Socrates Bravo often works 15-hour days, and he'd like a raise.
But as a baggage handler at Sea-Tac International Airport, he doesn’t have many options. Traditionally, when workers want better wages, they join a union. So why don’t airport workers like Bravo just do that?
The reason: They’re stuck in a legal limbo under federal labor law. And that’s why they’ve turned to the ballot box instead.
In November, voters in the small city of SeaTac will decide whether to set one of the highest minimum wages in the country. The controversial Proposition 1 would raise the minimum wage to $15 per hour for some workers, including ground crew at Sea-Tac Airport.
One Worker's 15-Hour Workdays
It’s 5:45 a.m., just before dawn. Bravo, 24, is in his apartment in SeaTac, getting ready to go to work.
If you fly on Alaska Airlines, Bravo may be that guy lifting your suitcase off the plane. He doesn’t work for Alaska directly; he works for a subcontractor called Menzies Aviation. He gets $11.25 per hour at the job he’s had for two years. So to get by, he works a lot of overtime. On this day, he’s working 15 hours—until 10:30 p.m.
Bravo’s bare-bones apartment, which he shares with another guy, costs him $400 a month. On his wall is a poster of Che Guevara. But before you start thinking he’s some stereotypical class warrior, you should know he’s…more complicated. He’s earning his bachelor’s degree, and wants to become a DEA agent. He drives a used Mercedes. He’s also a dad. Bravo’s 11-month-old daughter lives with her mom, but he pays for a lot of the things she needs.
Heading out to catch the bus, Bravo scoops up some change to buy snacks at the airport.
Bravo would like a raise. He’d like to not have to work so many hours. So why not just join a union and bargain for that?
“Well, it would be nice if we were able to join a union, but since the circumstances are the way they are, it’s kind of hard to join one,” he says.
To understand why it’s hard, you have to stick with me for a teeny little lesson about U.S. labor law (I promise—tiny). But this is important for all of us, because it shows how our labor laws written almost a century ago are letting people slip through the cracks.
U.S. Labor Law 101 in 30 Seconds
It’s the year 1926. Marilyn Monroe is born. Winnie the Pooh is published. And in the U.S., the Railway Labor Act becomes law. For a quick tutorial, I turned to Orrin Baird, a lawyer with the Service Employees International Union.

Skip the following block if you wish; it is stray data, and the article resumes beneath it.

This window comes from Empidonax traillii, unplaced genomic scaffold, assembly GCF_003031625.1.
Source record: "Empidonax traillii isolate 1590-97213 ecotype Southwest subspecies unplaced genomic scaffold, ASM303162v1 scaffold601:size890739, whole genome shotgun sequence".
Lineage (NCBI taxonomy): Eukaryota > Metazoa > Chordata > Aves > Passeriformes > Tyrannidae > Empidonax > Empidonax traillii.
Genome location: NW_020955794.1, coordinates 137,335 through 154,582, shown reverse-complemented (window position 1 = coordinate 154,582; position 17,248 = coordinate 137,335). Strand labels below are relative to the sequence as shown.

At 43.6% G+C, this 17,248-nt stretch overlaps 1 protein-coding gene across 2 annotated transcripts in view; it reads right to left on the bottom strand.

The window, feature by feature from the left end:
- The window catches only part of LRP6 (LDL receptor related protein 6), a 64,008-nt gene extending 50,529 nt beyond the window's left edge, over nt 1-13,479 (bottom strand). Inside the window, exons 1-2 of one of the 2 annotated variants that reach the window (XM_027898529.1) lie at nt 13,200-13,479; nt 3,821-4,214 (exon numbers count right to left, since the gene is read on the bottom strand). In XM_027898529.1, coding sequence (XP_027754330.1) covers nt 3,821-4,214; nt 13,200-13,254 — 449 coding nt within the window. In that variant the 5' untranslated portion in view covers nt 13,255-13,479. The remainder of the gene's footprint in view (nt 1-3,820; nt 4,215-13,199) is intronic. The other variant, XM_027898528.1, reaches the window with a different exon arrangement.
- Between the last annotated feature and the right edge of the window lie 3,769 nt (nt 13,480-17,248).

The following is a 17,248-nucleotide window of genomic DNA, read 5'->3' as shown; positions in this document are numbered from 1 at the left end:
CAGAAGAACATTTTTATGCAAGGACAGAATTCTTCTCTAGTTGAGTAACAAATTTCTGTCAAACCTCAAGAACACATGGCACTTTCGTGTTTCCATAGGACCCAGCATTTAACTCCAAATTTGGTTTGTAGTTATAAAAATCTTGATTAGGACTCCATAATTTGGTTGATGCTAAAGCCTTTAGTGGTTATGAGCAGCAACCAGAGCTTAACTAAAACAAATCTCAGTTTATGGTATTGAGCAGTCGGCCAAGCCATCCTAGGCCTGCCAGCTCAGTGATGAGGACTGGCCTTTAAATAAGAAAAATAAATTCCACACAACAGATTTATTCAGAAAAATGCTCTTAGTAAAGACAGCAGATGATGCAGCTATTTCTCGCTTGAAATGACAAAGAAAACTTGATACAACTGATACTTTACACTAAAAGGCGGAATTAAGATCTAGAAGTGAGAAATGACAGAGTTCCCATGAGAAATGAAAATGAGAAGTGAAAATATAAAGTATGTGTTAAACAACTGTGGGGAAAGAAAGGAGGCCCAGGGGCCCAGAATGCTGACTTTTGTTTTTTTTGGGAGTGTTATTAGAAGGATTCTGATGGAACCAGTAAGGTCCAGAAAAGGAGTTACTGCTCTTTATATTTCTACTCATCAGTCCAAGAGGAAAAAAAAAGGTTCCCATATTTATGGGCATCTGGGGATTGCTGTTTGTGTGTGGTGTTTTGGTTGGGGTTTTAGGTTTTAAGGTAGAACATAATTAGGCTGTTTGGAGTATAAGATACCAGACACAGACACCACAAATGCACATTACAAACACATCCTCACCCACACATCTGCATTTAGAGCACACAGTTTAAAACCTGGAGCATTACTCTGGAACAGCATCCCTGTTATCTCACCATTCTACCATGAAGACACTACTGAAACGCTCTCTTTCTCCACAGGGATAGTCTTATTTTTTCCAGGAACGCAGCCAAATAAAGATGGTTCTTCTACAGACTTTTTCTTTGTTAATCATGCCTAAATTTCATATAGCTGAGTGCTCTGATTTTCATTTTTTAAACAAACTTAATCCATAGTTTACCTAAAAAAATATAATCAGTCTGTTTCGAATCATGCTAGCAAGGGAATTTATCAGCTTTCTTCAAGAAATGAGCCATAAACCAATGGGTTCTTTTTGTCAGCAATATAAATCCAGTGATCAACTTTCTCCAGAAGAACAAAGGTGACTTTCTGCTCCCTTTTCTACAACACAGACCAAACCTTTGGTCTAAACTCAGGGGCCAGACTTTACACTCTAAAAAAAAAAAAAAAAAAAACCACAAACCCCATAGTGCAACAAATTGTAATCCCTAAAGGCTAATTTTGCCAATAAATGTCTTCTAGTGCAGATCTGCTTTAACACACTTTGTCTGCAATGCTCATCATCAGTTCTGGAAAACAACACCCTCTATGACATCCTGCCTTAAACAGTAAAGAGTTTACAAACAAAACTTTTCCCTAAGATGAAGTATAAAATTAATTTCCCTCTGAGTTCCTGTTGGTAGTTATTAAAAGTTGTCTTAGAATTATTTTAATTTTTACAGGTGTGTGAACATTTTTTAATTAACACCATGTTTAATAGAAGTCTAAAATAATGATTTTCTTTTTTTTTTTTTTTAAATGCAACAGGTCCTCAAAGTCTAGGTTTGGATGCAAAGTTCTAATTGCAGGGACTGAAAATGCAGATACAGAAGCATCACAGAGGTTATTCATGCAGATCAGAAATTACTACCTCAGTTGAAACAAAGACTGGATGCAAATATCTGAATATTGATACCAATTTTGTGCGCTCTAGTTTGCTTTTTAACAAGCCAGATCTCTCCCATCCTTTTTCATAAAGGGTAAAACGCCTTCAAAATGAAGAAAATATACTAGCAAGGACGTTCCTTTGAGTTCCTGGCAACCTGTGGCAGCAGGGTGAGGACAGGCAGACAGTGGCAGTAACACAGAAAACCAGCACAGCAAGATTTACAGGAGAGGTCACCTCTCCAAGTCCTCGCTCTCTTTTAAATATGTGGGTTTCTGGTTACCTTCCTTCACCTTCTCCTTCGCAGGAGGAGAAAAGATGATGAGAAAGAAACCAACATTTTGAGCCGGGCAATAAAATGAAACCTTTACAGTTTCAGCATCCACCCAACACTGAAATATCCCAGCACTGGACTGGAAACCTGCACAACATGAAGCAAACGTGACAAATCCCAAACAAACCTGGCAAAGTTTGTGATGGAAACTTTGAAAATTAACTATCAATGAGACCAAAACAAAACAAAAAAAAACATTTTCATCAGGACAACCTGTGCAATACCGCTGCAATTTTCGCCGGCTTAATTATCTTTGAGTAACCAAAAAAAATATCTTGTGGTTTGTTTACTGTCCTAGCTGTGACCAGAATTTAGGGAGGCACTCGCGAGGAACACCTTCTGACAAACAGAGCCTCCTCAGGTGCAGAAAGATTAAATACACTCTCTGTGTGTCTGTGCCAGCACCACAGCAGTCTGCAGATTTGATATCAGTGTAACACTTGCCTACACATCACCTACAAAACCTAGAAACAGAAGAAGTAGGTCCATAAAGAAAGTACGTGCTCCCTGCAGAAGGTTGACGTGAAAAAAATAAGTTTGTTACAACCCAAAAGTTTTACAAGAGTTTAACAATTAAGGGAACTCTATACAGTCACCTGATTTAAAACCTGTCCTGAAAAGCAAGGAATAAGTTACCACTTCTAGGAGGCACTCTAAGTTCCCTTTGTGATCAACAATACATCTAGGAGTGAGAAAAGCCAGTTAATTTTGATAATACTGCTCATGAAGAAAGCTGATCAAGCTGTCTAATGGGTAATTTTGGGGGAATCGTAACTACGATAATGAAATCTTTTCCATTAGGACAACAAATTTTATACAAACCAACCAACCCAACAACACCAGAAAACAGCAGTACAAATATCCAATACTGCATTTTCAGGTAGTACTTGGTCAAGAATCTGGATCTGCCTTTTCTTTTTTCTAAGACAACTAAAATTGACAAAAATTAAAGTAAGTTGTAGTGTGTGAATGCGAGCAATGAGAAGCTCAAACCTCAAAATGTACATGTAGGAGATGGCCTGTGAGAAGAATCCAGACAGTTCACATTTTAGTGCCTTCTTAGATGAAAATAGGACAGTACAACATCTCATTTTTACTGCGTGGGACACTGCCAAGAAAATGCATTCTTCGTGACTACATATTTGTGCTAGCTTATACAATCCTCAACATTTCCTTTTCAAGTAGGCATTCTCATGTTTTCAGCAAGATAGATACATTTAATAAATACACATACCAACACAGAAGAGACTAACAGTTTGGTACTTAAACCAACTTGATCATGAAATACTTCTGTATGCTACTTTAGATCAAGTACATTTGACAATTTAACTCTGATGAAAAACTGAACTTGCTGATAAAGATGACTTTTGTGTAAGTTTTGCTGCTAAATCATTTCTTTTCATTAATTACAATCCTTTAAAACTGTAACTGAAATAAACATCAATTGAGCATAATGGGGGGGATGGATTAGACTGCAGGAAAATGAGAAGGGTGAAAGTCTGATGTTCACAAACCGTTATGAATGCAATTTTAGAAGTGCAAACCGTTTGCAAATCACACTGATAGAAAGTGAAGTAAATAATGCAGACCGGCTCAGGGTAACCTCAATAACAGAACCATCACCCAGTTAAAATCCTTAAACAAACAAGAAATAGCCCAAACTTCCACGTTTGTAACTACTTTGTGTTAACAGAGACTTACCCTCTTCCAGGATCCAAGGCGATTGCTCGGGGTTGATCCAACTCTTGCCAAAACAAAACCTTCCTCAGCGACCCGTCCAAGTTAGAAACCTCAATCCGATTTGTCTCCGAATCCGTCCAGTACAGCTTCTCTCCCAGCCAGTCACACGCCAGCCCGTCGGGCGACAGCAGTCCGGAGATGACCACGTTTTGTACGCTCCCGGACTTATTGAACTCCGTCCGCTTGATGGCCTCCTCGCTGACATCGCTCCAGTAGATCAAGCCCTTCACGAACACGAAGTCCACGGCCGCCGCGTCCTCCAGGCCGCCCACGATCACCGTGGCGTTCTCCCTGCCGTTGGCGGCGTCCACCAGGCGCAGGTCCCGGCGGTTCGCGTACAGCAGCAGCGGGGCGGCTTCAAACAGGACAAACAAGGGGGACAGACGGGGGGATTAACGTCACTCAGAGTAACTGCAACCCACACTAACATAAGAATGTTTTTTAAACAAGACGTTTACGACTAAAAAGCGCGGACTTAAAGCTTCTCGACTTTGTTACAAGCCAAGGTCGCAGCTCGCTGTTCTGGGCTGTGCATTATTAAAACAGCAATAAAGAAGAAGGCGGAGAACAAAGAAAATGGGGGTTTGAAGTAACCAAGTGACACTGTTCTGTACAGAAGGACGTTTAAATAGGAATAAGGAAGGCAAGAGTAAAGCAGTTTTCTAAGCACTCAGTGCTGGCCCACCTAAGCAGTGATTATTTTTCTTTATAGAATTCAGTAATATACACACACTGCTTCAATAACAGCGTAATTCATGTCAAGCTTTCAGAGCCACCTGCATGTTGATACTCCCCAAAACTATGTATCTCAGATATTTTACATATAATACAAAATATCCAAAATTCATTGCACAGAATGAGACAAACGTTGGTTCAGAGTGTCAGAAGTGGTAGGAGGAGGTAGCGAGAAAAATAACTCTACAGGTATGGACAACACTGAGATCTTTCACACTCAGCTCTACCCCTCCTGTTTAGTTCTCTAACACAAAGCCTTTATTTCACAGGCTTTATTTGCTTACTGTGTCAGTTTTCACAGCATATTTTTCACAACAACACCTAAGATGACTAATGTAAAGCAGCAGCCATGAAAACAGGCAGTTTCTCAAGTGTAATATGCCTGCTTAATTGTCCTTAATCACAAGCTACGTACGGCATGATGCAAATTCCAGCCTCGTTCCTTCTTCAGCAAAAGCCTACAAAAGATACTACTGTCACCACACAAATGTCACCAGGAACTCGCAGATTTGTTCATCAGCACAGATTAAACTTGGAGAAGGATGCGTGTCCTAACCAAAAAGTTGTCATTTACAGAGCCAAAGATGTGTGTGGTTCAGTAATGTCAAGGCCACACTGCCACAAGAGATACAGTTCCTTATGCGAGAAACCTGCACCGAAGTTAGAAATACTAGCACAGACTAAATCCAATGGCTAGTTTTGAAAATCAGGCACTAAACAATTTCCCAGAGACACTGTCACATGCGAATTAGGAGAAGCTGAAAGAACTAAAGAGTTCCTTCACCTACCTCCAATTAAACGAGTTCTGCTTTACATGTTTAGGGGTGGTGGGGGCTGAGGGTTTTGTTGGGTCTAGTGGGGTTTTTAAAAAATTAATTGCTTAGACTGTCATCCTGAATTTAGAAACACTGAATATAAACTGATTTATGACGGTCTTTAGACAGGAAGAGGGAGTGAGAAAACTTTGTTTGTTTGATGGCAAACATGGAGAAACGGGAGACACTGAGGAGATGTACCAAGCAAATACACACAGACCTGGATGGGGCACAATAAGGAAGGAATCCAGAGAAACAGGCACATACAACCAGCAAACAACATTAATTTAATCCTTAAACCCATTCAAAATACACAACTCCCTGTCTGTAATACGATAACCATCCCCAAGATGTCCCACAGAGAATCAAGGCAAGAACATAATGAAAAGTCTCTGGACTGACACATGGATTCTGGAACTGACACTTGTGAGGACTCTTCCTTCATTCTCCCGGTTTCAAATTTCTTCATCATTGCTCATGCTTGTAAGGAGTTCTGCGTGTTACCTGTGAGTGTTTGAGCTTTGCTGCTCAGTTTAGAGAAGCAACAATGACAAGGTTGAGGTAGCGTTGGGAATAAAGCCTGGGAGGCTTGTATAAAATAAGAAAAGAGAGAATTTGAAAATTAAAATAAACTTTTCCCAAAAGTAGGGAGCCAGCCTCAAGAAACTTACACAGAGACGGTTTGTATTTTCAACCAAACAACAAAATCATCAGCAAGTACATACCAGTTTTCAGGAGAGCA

“The statute was actually written because of concern about strikes and interruption of transportation,” he says.
The Railway Labor Act is even older than the National Labor Relations Act. That’s the law that covers, say, Boeing machinists or a GM factory worker. But a whole different set of rules applies to railroad workers, and those were later extended to airline workers. They have a higher bar for unionization; they have to organize across the country, not just in one city. Baird says that makes sense for pilots or flight attendants, but less sense for subcontractors like Bravo.
“The flight attendants fly in between Seattle and Houston. Some are based in Houston, and some are based in Seattle. And they have the same basic wages and working conditions,” Baird said. “These contractors—it varies from airport to airport and from airline to airline.”
Baird says baggage handlers like Bravo don’t ever see their counterparts in other cities.
“Basically it’s almost impossible for these workers to organize a union, because they have no idea where the other workers are,” he said.
So now, there’s a legal tussle going on between the SEIU and Menzies over which law should apply to these workers. I wanted to talk with Menzies about this, so I emailed the company’s top executives in the U.K. asking for an interview. They declined, but Menzies Vice President Philip Harnden wrote that they don’t believe the workers are in a legal gray area, and that Menzies workers fall under the Railway Labor Act.
Alaska Airlines led the fight against a $15 minimum hourly wage for travel and hospitality workers in the city of SeaTac